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Drug and Alcohol Addiction Goes Beyond the Chemicals

Have you ever known a woman who really partied a lot?  She always seemed to be getting ready to go drink, recovering from drinking, or even getting into some harder drugs.  She is a favorite at parties, but things often end up going bad somehow.  It seems to be way beyond having fun with friends.  She complains that she drank or used too much of whatever drug the day before, but she never cuts back or quits.  Looks like it gets in the way of her life, so why doesn’t she stop?

Drug Addicts Don’t Know How To Live Without It

A person with an drug addiction has a physical dependence.  But what often causes problems is psychological dependence.  It is is habit, a comfort, something they feel they need to have every day.  If you’ve ever tried to take a comfort blanket away from a small child, you understand the protective reaction an addict has about having their drug.  Powerful emotions can create a strong bond between a person and what they believe they can’t live without.

Drinking or drugging also becomes part of an addicted person’s identity – it’s part of “who they are” to themselves and others.  If they didn’t drink or do drugs, what would they do with a lot of their time?  How would they behave with their friends?  What would hold them together if they were all sober?  The answers to these questions might show how shallow an addict’s relationships really are, and how thin their own identity and self-understanding really is.  It’s too scary to go there, so the addiction continues.

Drugs And Alcohol Fill Huge Emptiness Inside

In every drug addict or alcoholic there is a vast emptiness.  They were not given love and understanding as a child, they’ve been hurt way too much, lost too much, experienced untreated mental illness, given their soul away for material reward, or some other type of pervasive emotional damage.  It’s so deep, this person doesn’t dare reach down into the cracks to find it all.  This pain has carved out a personal spiritual canyon inside that is ever apparent, ever hurting.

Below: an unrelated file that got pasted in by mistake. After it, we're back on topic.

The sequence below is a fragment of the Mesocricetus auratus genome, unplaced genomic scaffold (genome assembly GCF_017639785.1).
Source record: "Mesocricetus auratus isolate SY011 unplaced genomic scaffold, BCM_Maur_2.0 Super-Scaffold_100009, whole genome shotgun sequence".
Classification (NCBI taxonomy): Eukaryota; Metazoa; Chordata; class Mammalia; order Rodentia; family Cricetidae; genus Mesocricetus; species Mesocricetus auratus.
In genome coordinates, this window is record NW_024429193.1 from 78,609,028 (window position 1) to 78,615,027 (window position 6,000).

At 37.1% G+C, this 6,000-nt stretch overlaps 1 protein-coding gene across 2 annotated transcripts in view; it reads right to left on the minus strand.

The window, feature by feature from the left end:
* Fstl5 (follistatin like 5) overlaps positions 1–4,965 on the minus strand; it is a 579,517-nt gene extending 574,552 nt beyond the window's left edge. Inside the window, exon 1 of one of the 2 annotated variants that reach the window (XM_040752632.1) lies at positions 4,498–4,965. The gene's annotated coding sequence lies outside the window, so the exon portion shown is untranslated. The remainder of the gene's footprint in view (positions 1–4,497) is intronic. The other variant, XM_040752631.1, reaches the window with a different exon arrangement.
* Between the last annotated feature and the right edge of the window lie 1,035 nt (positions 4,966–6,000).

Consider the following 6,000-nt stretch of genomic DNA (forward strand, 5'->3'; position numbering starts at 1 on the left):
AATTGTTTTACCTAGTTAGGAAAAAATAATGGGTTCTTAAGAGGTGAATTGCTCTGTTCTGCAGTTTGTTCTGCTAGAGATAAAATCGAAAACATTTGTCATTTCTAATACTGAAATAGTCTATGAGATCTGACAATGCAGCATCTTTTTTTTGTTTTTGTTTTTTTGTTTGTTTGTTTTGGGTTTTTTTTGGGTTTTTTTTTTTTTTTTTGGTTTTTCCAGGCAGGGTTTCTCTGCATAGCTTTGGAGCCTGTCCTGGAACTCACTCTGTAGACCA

Just the awareness of this emptiness is difficult enough to start searching for ways to push it aside.  If just touching it is bad, they feel they really need to protect themselves from it in any way possible.  There’s no way going into the pain could be a good thing, so it must be filled in or covered up.  Behave as if it is not there at all and maybe it will really be gone.  Drugs and alcohol quickly alter a person’s physical sensations and emotions.  This matches the person’s desperate need for an instant fix.  Unfortunately, they have also most likely ditched or hardly learned many healthy coping skills to deal with their difficulties.  The drug addiction becomes their primary coping tool, driving their life down into the ground with each passing day until they get help.

Addiction Is Bigger Than Any One Person

Bottom line – drug and alcohol addiction is generally beyond the ability of any one person to manage  successfully.   Yes, there are always a handful of exceptions to any situation.  But in nearly every case, a person with an addiction will need the help of professionals and a supportive social network throughout their life.  Drug rehabis sometimes the key to turning someone’s life around.  It’s always about much more than just the chemicals going into the body.  Addiction recovery is about reconstructing a person’s life sober.

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